Intraregional financial activity in Central America has grown substantially in the past decade, contributing to efficiency and economic development. At the same time, the expansion of activities by regional conglomerates has increased the challenges to supervisory authorities of containing the risks of contagion. Prepared as part of the Central America Financial Sector Regional Project by an IMF and World Bank staff team, this book outlines trends in the region's financial sector integration, supervisory responses, development of the insurance sector, payment and securities settlement arrangements, and worker remittances. It addresses the many common policy challenges facing Central American countries--Costa Rica, El Salvador, Guatemala, Honduras, Nicaragua, and Panama--in financial sector reform. The book offers key policy recommendations.
When the world market price for a country’s major export product increases substantially over a short period of time, it has serious domestic repercussions. This article examines the economic implications of the recent significant increases of international coffee prices for Central America which produces about 12 per cent of the world’s exportable production of coffee. Most of the policy measures suggested by the author to make the best long-term use of the increased export income have implications for any country whose economy depends heavily on a single product.
The International Finance Corporation, an affiliate of the World Bank which provides finance for private sector projects in the developing countries, has been involved in providing finance for agribusiness since 1964. This article discusses the Corporation’s experience in this sector.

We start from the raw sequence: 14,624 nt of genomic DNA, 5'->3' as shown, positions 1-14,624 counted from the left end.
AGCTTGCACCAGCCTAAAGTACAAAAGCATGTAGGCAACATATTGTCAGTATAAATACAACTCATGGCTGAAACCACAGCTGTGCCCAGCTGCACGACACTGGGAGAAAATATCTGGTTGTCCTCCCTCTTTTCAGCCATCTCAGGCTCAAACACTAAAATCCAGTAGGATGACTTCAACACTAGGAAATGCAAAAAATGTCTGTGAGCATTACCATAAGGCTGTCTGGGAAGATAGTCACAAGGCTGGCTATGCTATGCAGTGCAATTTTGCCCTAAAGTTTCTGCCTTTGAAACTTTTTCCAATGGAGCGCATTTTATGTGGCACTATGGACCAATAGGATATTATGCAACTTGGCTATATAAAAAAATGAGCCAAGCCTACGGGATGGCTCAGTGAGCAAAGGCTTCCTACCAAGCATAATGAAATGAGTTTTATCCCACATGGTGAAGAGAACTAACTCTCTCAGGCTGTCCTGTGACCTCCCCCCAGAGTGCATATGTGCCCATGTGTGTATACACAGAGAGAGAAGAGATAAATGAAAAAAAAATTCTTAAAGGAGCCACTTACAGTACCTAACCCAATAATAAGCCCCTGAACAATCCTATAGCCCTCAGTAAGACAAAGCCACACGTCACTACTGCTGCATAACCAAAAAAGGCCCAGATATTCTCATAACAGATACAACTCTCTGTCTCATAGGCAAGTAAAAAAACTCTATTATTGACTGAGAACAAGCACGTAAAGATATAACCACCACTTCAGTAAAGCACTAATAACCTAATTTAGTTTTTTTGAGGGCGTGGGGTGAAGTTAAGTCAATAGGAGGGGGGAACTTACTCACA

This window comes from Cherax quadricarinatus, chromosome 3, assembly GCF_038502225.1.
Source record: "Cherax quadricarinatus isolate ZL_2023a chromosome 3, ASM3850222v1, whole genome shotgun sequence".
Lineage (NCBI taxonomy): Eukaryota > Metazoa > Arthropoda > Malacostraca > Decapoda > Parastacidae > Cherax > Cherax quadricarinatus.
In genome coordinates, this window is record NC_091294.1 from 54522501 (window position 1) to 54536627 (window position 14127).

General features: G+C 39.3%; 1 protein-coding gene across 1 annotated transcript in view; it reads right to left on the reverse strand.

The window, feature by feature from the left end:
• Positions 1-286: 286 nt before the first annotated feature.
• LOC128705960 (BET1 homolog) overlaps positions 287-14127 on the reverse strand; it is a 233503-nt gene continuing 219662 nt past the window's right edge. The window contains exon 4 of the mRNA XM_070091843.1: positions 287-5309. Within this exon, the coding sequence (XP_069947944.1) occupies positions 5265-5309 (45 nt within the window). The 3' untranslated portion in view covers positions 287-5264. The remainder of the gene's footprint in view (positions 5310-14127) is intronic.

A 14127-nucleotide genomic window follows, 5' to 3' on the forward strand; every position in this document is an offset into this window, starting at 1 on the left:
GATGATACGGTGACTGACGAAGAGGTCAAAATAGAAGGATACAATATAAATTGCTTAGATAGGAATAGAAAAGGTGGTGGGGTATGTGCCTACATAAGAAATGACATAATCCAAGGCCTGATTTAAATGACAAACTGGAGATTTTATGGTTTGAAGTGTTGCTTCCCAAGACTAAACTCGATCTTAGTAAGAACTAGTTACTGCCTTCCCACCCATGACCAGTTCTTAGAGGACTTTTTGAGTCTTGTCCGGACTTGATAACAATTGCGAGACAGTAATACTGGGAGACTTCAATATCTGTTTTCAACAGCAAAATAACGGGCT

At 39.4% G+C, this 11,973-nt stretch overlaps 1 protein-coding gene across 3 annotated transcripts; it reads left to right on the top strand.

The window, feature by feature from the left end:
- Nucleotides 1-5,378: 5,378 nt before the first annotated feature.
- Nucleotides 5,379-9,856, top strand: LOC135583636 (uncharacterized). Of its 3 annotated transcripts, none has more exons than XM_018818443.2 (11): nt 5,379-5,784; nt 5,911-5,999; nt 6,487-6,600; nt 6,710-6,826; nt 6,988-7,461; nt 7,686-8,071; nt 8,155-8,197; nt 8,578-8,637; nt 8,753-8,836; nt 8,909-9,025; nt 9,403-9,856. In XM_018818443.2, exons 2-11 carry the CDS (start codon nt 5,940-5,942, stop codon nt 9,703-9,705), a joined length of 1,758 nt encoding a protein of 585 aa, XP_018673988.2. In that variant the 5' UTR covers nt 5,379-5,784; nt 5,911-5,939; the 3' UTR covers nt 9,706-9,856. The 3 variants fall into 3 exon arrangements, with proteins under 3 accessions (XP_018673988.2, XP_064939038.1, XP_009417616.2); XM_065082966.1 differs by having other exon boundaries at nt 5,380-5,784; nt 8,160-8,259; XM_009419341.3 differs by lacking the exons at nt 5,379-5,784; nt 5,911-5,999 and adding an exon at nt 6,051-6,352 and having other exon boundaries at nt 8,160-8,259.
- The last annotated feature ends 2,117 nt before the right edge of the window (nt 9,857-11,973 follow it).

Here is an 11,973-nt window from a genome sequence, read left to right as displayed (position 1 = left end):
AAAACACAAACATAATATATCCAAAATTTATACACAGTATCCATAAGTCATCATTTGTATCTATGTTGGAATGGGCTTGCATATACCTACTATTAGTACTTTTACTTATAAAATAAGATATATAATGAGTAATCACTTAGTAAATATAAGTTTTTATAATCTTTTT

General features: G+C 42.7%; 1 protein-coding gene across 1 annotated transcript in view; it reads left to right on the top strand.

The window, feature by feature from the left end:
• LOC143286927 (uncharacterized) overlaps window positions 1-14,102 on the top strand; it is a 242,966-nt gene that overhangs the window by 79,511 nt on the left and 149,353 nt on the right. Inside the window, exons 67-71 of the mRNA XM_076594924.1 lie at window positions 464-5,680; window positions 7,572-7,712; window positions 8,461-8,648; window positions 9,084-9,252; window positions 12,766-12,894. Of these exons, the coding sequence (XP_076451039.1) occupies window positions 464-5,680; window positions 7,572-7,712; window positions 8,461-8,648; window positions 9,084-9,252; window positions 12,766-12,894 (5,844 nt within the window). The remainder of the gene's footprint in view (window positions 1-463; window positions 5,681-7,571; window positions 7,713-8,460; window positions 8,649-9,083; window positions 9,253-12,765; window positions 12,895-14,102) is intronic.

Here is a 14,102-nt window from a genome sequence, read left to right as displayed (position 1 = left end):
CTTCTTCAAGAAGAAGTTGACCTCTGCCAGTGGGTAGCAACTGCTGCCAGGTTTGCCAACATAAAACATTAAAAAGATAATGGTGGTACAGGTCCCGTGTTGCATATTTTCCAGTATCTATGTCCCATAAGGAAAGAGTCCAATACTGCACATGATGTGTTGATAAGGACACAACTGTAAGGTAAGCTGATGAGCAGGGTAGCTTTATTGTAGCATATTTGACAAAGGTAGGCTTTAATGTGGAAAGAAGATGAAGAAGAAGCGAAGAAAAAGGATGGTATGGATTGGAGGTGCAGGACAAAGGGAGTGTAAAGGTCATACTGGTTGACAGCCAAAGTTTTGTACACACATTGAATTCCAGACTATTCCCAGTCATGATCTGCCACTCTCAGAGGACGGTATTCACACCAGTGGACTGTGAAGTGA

International Monetary Fund. Western Hemisphere Dept.
This 2013 Article IV Consultation highlights that during the past two years, macroeconomic developments in Nicaragua have been generally favorable. Real GDP grew by an average of 5¼ percent during 2011–2012, and the annual average inflation was 7¼ percent during the same period. Looking ahead, the macroeconomic outlook also remains broadly positive. Real GDP is expected to grow by 4¼ percent in 2013 and then stabilize at its potential level of 4 percent over the medium-term. Inflation is projected to remain at about 7 percent supported by the crawling-peg exchange rate system that has helped anchor inflation expectations.
The paper is an elaborated report on Nicaragua’s potential economic growth. The challenges and idiosyncratic shocks were immense but the policies of better education, labor contracts, and accomplishments in public investments paved the way for movement of the economy. The external competitiveness and exchange rate assessment also have an important hand. The achievements in the electricity sector and the improvement in reforming the pension system are the prominent aspects. On the whole, the Board considers this growth as a positive trial of development in the global panorama.